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‘Why are we not looking after police mental health?’

A police officer who has left the job because of PTSD and depression has questioned why policing spends money on keeping officers safe from physical harm but doesn’t provide the same support for their mental health.

 Former Sgt Ed Simpson told the Police Federation of England and Wales that forces across the country spend 10s of thousands of pounds on personal protective equipment and training to keep officers safe from injury but it is sadly hidden injuries which are killing more police officers.

“We have PPE training every year but at no point do we ever train or talk about the fact that this job can make you mentally ill,” said Ed.

If 29 police officers were killed on duty in one year there would be outcry and something would be done about it, Ed told the conference.

And that, delegates were told, is how many police officers committed suicide in 2013.

He told the conference that figures from the Office of National Statistics show that between 2001 and 2013, 248 police officers either committed suicide or were “death undetermined”.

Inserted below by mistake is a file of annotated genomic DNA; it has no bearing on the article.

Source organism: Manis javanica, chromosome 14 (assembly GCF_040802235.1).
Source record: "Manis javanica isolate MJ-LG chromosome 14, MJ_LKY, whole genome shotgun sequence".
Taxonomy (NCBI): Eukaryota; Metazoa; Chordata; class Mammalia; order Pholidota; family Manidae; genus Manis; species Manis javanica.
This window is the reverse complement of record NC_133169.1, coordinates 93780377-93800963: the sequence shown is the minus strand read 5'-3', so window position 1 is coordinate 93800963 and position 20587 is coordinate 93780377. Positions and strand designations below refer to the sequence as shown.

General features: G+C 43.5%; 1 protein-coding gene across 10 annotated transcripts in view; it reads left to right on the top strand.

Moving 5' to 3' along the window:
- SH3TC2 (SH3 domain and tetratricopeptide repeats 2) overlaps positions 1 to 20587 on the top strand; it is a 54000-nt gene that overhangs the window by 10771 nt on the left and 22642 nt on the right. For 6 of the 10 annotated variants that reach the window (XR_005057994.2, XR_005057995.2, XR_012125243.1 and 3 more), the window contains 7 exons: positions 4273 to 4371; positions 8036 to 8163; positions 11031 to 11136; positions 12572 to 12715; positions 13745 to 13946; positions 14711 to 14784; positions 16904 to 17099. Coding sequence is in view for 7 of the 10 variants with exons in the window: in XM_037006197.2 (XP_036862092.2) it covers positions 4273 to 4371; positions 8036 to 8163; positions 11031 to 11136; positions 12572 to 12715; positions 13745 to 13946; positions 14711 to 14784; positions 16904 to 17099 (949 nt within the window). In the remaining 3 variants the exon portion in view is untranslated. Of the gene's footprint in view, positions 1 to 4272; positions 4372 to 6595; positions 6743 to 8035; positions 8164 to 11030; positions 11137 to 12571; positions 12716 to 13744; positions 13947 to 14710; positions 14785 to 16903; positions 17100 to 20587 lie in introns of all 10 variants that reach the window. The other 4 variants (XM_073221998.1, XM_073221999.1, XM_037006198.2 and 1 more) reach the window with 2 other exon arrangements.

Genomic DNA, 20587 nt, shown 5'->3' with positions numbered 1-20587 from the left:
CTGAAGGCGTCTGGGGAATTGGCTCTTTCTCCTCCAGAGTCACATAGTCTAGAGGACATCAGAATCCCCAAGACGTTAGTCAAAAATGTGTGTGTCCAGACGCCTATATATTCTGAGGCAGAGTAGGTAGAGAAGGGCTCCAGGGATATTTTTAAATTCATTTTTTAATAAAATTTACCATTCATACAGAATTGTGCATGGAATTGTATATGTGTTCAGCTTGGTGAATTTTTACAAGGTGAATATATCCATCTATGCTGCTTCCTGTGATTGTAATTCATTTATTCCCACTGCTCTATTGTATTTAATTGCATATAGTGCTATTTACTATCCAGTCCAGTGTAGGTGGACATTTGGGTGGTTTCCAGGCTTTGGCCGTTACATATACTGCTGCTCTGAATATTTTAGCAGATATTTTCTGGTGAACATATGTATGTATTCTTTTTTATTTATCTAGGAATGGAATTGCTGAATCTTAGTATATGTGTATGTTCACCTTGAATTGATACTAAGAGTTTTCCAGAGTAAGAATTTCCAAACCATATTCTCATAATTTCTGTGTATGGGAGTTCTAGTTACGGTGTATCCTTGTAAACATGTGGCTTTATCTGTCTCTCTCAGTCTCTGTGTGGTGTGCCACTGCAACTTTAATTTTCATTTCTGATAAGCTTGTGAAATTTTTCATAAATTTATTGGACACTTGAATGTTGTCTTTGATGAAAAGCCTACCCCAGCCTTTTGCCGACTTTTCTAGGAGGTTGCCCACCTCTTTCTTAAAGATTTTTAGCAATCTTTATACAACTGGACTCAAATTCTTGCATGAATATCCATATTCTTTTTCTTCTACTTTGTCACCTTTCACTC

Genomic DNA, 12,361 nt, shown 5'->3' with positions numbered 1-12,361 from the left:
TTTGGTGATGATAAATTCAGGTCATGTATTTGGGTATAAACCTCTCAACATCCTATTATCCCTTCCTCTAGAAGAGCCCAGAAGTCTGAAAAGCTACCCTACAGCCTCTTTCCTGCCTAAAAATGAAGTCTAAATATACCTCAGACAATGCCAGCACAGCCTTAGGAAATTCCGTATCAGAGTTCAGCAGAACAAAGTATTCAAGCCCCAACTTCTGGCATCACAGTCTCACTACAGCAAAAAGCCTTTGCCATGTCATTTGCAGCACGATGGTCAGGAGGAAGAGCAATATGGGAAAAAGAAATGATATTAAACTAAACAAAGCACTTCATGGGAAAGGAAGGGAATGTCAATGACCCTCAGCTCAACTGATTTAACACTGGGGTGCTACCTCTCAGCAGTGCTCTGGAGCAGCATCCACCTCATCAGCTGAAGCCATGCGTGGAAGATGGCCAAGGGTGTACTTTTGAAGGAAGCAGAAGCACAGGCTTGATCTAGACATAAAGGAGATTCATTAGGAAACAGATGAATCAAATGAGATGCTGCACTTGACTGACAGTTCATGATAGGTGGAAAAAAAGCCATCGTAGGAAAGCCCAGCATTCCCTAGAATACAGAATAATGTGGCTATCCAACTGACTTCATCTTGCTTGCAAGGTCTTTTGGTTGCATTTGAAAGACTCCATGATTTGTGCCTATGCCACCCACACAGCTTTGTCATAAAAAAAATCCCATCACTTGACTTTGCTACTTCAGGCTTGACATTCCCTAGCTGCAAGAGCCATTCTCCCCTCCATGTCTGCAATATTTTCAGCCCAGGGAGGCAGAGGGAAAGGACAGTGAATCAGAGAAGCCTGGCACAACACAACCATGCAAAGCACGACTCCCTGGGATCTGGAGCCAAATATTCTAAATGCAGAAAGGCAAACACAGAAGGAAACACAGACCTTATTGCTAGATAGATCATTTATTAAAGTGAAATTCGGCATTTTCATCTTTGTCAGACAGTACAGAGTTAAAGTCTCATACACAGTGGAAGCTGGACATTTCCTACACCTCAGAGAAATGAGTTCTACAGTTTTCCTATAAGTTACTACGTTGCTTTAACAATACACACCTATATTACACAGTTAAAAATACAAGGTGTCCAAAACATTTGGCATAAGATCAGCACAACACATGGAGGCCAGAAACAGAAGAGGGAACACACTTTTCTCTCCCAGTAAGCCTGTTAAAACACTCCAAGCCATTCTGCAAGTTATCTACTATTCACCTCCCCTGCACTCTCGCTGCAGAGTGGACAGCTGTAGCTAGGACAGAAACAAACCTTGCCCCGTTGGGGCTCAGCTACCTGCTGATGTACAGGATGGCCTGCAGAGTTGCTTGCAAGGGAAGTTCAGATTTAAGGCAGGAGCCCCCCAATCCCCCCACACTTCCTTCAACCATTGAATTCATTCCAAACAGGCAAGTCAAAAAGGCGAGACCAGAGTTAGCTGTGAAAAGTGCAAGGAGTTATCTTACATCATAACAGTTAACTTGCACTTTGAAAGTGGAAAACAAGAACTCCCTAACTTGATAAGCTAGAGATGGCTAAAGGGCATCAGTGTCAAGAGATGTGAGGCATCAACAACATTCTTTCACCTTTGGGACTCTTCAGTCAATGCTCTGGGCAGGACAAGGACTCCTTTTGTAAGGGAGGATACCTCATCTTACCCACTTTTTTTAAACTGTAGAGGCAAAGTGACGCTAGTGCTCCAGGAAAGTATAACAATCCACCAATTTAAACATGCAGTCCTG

“I remember thinking why doesn’t anyone talk about this? Of course we might get mentally ill on this job. Look at the job we do,” said Ed.

His sickness began after dealing with the parents of a boy in a mortuary. He said the mother’s screaming reaction “completely destroyed” him and left him feeling helpless.

The officer’s health deteriorated considerably until four years later when he was diagnosed with depression.

Ed, a former West and North Yorkshire Police officers, said: “I felt like I wasn’t anything. There was nobody helping me back up. I was put on half pay the day my second child was born.

“I wanted to die. I hadn’t figured out how I wanted to end it all.”

He ended his speech by encouraging delegates – and police officers – to look out for each other. His “family” as he called police officers.

Date posted: May 22, 2017

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